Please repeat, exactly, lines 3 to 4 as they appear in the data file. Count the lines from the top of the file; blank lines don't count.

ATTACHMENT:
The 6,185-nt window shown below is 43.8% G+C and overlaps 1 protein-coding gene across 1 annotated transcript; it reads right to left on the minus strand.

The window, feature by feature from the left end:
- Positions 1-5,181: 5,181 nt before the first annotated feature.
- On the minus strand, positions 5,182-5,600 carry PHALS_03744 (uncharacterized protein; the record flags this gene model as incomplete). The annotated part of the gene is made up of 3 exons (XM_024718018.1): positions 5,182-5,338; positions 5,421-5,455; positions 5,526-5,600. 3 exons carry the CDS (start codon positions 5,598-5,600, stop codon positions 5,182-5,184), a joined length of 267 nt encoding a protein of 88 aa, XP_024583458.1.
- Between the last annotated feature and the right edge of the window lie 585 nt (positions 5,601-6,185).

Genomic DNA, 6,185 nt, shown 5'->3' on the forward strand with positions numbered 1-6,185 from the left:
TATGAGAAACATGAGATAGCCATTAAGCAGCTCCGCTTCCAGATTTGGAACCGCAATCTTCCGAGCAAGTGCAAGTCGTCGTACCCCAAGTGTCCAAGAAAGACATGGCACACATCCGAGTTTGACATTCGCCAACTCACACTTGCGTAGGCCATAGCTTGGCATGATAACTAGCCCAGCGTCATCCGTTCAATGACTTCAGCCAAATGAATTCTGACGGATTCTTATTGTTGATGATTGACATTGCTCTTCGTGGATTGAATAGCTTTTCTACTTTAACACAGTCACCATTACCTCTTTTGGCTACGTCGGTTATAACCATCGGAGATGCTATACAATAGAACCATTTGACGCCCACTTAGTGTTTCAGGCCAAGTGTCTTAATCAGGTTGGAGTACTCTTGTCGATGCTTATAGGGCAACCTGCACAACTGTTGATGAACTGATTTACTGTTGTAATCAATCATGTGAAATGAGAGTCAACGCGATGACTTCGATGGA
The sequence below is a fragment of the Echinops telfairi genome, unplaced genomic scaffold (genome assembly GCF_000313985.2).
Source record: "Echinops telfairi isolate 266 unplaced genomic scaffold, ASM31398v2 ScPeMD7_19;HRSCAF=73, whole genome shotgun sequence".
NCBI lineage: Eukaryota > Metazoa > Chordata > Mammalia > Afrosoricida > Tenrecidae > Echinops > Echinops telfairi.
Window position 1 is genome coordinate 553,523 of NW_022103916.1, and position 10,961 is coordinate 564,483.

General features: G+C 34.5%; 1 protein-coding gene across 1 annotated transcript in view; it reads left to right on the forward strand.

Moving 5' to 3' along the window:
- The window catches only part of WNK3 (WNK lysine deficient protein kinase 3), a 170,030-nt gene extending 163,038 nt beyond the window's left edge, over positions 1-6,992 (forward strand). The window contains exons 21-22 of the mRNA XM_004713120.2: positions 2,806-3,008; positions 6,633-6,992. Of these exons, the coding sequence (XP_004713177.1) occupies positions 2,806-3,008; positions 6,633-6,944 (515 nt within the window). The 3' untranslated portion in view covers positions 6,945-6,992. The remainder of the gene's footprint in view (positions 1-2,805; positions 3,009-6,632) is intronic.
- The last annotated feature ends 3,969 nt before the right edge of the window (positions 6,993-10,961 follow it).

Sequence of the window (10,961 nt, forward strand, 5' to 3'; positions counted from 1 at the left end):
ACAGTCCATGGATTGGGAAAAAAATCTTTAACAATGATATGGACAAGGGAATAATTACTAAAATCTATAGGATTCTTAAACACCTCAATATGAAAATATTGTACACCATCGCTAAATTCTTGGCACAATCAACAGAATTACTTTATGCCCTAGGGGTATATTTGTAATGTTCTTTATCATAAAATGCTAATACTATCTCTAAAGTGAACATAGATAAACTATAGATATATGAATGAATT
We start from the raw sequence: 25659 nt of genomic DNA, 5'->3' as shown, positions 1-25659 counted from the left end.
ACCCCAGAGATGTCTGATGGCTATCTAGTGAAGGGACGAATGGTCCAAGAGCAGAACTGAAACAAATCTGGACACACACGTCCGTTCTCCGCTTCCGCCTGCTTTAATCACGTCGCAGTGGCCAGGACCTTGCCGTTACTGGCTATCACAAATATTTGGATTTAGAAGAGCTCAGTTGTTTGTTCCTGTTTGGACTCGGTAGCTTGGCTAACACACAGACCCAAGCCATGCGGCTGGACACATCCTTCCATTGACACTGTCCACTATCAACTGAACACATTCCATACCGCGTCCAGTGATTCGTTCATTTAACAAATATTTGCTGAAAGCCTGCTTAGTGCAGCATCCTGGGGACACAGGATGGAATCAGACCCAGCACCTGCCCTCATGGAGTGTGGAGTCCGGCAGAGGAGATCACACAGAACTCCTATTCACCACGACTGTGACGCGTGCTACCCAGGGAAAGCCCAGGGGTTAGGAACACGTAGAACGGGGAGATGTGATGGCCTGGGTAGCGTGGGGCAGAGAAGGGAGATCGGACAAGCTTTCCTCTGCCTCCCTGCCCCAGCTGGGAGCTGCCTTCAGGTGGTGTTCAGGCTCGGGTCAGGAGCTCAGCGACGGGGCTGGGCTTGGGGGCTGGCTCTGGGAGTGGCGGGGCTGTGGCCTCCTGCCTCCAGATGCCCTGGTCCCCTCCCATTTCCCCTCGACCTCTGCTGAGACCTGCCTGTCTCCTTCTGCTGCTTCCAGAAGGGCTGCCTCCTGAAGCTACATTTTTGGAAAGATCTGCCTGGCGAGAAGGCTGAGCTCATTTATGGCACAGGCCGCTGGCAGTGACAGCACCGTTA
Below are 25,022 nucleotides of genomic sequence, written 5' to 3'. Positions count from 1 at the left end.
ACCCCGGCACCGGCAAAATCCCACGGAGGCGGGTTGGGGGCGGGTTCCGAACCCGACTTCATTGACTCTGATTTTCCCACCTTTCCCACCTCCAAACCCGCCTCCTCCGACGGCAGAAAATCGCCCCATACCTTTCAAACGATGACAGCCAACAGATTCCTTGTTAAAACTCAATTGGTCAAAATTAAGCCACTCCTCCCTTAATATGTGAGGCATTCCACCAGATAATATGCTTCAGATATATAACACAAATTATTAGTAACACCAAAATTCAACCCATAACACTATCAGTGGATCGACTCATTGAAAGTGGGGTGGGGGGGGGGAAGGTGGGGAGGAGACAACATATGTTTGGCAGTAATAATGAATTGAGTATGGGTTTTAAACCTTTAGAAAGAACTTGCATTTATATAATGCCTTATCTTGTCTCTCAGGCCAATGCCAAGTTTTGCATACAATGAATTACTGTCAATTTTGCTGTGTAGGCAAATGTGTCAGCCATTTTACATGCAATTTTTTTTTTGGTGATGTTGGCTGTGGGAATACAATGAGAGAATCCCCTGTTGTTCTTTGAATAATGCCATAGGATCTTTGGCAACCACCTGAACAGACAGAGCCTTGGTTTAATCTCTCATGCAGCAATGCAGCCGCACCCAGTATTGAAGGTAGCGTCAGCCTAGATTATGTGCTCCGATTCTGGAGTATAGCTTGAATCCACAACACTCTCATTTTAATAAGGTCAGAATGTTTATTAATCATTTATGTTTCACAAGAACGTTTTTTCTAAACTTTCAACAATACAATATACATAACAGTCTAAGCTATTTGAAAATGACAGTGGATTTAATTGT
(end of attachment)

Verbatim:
- Positions 1-5,181: 5,181 nt before the first annotated feature.
- On the minus strand, positions 5,182-5,600 carry PHALS_03744 (uncharacterized protein; the record flags this gene model as incomplete). The annotated part of the gene is made up of 3 exons (XM_024718018.1): positions 5,182-5,338; positions 5,421-5,455; positions 5,526-5,600. 3 exons carry the CDS (start codon positions 5,598-5,600, stop codon positions 5,182-5,184), a joined length of 267 nt encoding a protein of 88 aa, XP_024583458.1.